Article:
‘The Ascending Collective’ melds dissonance and the kind of melody line that a hairspray bothering Glam band would have been delighted to maul, before again launching into syncopated manic insanity on the verse, and having little synthesiser breaks to allow you to catch your breath, before bludgeoning the poor listener once more over the head. My ears are bleeding and I’m scared of this bunch of clearly homicidal Indonesians. They even chuck in a bit of cello and a kind of Cure meets Nitzer Ebb kinda vibe.

Well, I’m blown away. You have no idea what this band are going to do next. The production of the record is very good indeed, although sometimes there’s a little too much going on for the sound engineer to cope with, and some quite complex passages sound a little muddy, although the electronic components are clear and legible. The band are also not afraid of using dissonance and disharmony to create an unusual mood and unsettle the listener, and this marks a notable break from the desire to play music that works in a kind of melodious fashion. This is an extreme album. Not in the case of extreme heaviness, but in a style similar to The Chronicles Of Manimal And Samara (yes, those two AGAIN) where there is no influence that is not acceptable, and Kekal share that same innate gift with TCOMAS of being able to weld these tremendously disparate influences together into a coherent and tremendously powerful whole. Witness ‘Conduit Of Light’ for example. This song runs the gauntlet from wavy, dreamy synth and a languid, liquid vocal, to out and out gabba techno, to technical metal, yet retains a strong synthesized drum pattern overlaid with the human mad bastard who plays the actual drums, while the guitarist rips out a classic sounding metal solo and it all just fucking WORKS.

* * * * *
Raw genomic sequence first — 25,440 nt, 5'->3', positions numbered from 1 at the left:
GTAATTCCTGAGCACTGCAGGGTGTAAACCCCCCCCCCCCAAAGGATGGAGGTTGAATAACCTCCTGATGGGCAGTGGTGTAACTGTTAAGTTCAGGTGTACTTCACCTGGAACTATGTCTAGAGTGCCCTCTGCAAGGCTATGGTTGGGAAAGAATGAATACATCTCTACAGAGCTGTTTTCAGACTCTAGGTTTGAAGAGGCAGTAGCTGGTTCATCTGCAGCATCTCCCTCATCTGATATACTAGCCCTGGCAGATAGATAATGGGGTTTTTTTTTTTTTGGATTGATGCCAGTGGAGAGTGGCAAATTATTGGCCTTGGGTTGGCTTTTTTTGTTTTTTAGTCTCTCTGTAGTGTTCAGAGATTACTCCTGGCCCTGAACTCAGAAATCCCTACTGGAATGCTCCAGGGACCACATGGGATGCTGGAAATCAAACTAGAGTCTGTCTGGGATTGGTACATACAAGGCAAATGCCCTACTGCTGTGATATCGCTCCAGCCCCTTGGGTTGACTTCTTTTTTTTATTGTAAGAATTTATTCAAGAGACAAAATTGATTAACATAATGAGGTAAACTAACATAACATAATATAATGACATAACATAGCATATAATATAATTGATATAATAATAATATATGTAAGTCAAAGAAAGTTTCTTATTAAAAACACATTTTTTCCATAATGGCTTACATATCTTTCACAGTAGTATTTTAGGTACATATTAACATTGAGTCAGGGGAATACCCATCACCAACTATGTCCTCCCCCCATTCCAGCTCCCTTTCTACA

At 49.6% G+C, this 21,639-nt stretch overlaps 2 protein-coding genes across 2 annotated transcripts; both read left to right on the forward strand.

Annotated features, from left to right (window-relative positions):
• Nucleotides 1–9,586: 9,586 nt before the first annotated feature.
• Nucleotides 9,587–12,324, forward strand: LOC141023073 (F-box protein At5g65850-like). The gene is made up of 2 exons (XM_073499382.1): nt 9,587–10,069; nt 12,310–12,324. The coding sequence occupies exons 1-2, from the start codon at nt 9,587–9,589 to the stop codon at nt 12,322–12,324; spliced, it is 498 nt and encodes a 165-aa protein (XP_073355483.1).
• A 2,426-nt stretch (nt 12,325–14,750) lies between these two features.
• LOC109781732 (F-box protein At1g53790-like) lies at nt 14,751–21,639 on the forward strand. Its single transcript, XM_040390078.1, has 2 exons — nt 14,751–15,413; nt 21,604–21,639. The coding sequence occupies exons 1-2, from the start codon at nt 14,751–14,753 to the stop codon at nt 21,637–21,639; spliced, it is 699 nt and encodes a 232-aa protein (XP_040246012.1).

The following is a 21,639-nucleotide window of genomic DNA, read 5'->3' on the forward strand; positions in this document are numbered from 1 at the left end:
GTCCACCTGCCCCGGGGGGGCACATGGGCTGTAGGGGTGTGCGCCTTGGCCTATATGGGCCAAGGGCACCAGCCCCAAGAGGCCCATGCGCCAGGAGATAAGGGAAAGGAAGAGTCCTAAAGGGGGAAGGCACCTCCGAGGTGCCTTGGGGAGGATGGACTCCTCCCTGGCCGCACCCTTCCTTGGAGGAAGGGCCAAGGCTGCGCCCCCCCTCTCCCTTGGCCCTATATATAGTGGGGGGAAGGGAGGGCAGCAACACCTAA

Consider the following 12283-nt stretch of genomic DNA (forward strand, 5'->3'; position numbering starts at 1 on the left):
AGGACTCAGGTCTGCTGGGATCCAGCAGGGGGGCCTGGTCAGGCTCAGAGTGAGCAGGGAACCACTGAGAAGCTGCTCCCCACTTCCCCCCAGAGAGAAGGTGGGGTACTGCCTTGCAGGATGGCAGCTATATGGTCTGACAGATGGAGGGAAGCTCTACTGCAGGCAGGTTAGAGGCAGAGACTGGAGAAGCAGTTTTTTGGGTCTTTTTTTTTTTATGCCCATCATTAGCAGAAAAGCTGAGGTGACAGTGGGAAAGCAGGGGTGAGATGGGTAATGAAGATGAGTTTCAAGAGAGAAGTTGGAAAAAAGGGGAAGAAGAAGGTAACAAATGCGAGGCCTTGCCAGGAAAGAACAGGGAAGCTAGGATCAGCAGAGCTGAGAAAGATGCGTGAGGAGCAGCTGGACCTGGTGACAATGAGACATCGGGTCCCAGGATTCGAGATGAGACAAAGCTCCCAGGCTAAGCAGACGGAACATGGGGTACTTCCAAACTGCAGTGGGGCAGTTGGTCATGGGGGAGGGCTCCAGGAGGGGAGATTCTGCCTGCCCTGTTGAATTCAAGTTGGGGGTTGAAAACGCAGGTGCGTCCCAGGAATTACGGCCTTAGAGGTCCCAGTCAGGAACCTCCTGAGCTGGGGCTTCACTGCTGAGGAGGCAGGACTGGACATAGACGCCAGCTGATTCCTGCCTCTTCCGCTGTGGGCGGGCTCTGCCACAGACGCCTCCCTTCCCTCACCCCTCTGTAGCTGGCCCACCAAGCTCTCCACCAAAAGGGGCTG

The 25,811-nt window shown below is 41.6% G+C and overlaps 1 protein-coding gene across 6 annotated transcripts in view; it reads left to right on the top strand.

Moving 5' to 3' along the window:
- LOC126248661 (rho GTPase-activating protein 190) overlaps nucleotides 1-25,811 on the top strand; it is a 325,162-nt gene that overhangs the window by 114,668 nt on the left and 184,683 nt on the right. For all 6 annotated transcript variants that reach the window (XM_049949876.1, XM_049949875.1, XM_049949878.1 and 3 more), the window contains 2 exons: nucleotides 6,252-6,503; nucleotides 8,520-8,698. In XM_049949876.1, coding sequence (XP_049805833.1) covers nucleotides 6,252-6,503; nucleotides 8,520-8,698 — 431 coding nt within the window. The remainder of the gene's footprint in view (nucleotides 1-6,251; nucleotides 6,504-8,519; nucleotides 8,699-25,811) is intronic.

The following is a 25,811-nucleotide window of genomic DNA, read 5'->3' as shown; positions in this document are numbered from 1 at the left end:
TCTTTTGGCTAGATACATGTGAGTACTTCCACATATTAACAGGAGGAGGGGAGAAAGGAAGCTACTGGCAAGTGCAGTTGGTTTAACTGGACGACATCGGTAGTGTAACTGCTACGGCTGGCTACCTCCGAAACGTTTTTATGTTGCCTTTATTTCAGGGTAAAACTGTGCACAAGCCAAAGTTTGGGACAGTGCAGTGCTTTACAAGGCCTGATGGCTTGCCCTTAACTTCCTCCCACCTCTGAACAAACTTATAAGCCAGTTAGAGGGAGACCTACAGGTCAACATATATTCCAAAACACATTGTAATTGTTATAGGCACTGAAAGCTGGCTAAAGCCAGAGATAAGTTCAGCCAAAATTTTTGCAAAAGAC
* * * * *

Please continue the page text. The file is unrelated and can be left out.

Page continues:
In conclusion then, because this review is getting very fucking long even by my standards of syllabification – Kekal started out as a kind of straight ahead Extreme Metal band but have fully embraced their experimental (emphasis on the mental) side and have created something really quite special, and frankly if this is what Indonesia has to offer musically I’m fucking off there right now. 

I invite you all to join me, and together we can experience a band that offers the technical prowess of Death and Necrophagist, the ear for melody of Gunship and Carpenter Brut and the sheer insanity of Mr. Bungle. It’s going to be a glorious thing.

The Patented Dark Juan Blood Splat Rating System (Sistem peringkat cipratan darah Dark Juan yang dipatenkan) has been keeping a shortlist of his top recordings of the year and there’s already a) A shitload more than ten choices and b) Kekal have shot up there and so far are at least top five. 9/10 for a wildly eccentric piece of work. I have deducted a mark because there is a marked tendency to rely on an electronic middle eight or fade in the songs on offer and it sometimes makes what could be a coruscating skyrocket of a song fizzle a bit. Still an absolutely captivating album though!

01. Anthropos Rising
02. Born Anew
03. The Alchemy of Creation
04. The Ascending Collective
05. Conduit of Light
06. Anarchy in the New Earth
07. Summer Harvest
08. Zero Point
09. Destiny Recalibration

A self-regulated entity with no official members who all record their parts anonymously. Good luck finding anything else out. I have fucking tried and tried.


Disclaimer: This review is solely the property of Dark Juan and Ever Metal. It is strictly forbidden to copy any part of this review, unless you have the strict permission of both parties. Failure to adhere to this will be treated as plagiarism and will be reported to the relevant authorities.

Mantar – Pain Is Forever And This Is The End

Pain Is Forever And This Is The End Album Cover Art

Mantar – Pain Is Forever And This Is The End
Metal Blade
Release Date: 15/07/2022
Running Time: 41:00
Review by Rory Bentley